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Private lunar lander sends back first pics from its moon landing

The Odysseus lander, built by Houston-based Intuitive Machines, touched down and tipped over but continues to operate.
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A privately built spacecraft on the moon has beamed back new photos from the lunar surface, showing the vehicle’s much-celebrated descent and the moments immediately after touchdown when it tipped over on its side.

The Odysseus lander, built by Houston-based Intuitive Machines, landed on the moon on Feb. 22, making history as the first commercial craft to reach the lunar surface and the first U.S. spacecraft on the moon in more than 50 years.

The Odysseus lunar lander takes picture after falling sideways
The Odysseus lunar lander captured this image about 35 seconds after it pitched over during its approach to the landing site.Intuitive Machines via AP

The following day, Intuitive Machines said Odysseus had pitched over when it touched down near a crater called Malapert A, close to the moon’s south pole. Company officials said the 14-foot-tall lander was operational but that some of the spacecraft's antennas were pointing at the ground, limiting its ability to communicate with flight controllers back on Earth.

In an update Monday, Intuitive Machines said it continues to be in contact with the spacecraft, adding that flight controllers “intend to collect data until the lander’s solar panels are no longer exposed to light.”

Company officials said that based on the positions of Earth and the moon, they expect to be able to communicate with Odysseus until Tuesday morning. The lander was initially expected to spend about a week collecting data on the moon before lunar night sets in and the probe loses power.

On Tuesday, Intuitive Machines said flight controllers were still communicating with Odysseus and that the lander was relaying science data and images back to Earth. The company estimated that the spacecraft may have an addition 10 to 20 hours of battery life left.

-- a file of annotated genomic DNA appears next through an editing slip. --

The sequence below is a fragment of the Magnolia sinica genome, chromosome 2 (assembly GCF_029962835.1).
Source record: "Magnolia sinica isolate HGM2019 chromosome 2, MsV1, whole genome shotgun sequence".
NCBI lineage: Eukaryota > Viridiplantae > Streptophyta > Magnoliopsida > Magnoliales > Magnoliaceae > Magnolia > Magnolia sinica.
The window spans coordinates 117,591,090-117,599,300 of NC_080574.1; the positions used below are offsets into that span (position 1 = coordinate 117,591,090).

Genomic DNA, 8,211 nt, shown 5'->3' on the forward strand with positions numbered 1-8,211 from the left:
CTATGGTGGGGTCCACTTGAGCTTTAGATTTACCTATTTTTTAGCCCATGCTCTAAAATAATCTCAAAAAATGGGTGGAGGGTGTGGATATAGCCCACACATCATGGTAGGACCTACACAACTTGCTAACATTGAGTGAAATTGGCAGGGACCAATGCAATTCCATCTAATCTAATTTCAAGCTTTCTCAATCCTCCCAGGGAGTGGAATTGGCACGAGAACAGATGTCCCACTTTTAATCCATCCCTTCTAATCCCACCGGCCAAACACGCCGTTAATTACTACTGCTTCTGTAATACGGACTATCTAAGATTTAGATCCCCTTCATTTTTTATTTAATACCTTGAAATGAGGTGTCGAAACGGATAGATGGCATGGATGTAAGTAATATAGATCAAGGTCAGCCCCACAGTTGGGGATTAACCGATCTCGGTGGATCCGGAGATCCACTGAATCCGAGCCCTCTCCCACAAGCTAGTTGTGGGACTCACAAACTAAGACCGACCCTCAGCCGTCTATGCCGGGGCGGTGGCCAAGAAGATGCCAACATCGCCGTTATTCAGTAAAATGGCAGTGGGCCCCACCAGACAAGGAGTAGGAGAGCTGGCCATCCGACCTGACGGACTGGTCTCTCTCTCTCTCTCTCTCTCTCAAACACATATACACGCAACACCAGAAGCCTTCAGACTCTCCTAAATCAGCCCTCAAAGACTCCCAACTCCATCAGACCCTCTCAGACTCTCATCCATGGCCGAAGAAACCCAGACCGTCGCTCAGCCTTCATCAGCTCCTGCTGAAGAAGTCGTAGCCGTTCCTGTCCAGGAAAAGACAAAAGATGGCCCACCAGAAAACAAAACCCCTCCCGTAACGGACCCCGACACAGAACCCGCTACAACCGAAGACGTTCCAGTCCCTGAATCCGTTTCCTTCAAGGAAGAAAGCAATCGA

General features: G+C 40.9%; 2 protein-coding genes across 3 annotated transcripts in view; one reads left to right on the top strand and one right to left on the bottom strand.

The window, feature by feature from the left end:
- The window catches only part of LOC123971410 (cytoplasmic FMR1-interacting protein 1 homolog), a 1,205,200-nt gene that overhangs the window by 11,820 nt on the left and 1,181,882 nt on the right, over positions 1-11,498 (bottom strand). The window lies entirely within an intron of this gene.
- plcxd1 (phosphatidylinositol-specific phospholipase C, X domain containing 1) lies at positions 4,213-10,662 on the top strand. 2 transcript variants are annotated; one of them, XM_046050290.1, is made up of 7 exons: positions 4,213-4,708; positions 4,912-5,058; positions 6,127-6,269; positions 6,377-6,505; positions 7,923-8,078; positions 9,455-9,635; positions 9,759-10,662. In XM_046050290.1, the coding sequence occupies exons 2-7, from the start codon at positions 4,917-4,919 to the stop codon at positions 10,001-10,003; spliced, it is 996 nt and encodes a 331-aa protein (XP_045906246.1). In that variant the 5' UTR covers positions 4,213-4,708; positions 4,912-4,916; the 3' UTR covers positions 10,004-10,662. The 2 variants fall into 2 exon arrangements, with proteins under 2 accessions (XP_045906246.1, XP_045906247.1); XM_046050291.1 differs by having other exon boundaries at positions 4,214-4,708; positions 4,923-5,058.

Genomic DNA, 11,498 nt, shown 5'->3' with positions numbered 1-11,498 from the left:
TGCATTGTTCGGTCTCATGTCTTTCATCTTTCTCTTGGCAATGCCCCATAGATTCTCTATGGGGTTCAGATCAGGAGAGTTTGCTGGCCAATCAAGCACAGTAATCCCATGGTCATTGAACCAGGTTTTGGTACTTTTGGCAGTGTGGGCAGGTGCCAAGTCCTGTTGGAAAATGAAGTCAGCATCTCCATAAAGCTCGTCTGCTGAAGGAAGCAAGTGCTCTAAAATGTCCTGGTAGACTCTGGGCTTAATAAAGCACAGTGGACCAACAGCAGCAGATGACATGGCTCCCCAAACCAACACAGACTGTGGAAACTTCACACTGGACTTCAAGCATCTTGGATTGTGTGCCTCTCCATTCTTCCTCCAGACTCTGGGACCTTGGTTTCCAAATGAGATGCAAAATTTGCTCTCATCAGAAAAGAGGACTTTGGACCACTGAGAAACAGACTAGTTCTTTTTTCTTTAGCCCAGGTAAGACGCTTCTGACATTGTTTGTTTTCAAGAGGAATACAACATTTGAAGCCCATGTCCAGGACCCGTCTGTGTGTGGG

In its latest update, the company also released several new images of the spacecraft on its final descent, roughly 100 feet above the lunar surface. At the time, the lander had slowed itself by more than 24,000 mph, company officials said on X.

On Monday, the company said Odysseus’ instruments detected nine safe landing sites within its targeted zone near the moon’s south pole. The moon’s south polar region has long intrigued scientists because water ice is thought to be relatively abundant in permanently shadowed craters.

Newly released images captured by NASA’s Lunar Reconnaissance Orbiter confirmed Odysseus’ location on the moon, showing its location near the south pole.

Odysseus landing confirmation photos from NASA
Images from NASA’s Lunar Reconnaissance Orbiter Camera team confirmed Odysseus completed its landing.NASA / Goddard / Arizona State University

Intuitive Machines said the images sent back to Earth from Odysseus represent “the furthest south any vehicle has been able to land on the Moon and establish communication with ground controllers.”

Though successful, Odysseus' landing last week was a nail-biter. Hours before descending to the lunar surface, the spacecraft suffered a glitch with its onboard laser instruments that are designed to help the vehicle assess the lunar terrain and find a safe, hazard-free spot to touch down. Flight controllers scrambled instead to repurpose sensors on a NASA science instrument that was on board the lander.

“After traveling more than 600,000 miles, Odysseus landed within 1.5 km of its intended Malapert A landing site, using a contingent laser range-finding system patched hours before landing,” the company said in its latest update.

Odysseus’ mission is part of NASA’s Commercial Lunar Payload Services program, which the space agency set up to support development of moon landers by private-sector companies. NASA eventually plans to hire these companies to transport cargo and scientific instruments to the lunar surface as part of the agency’s broader ambitions to return astronauts to the moon.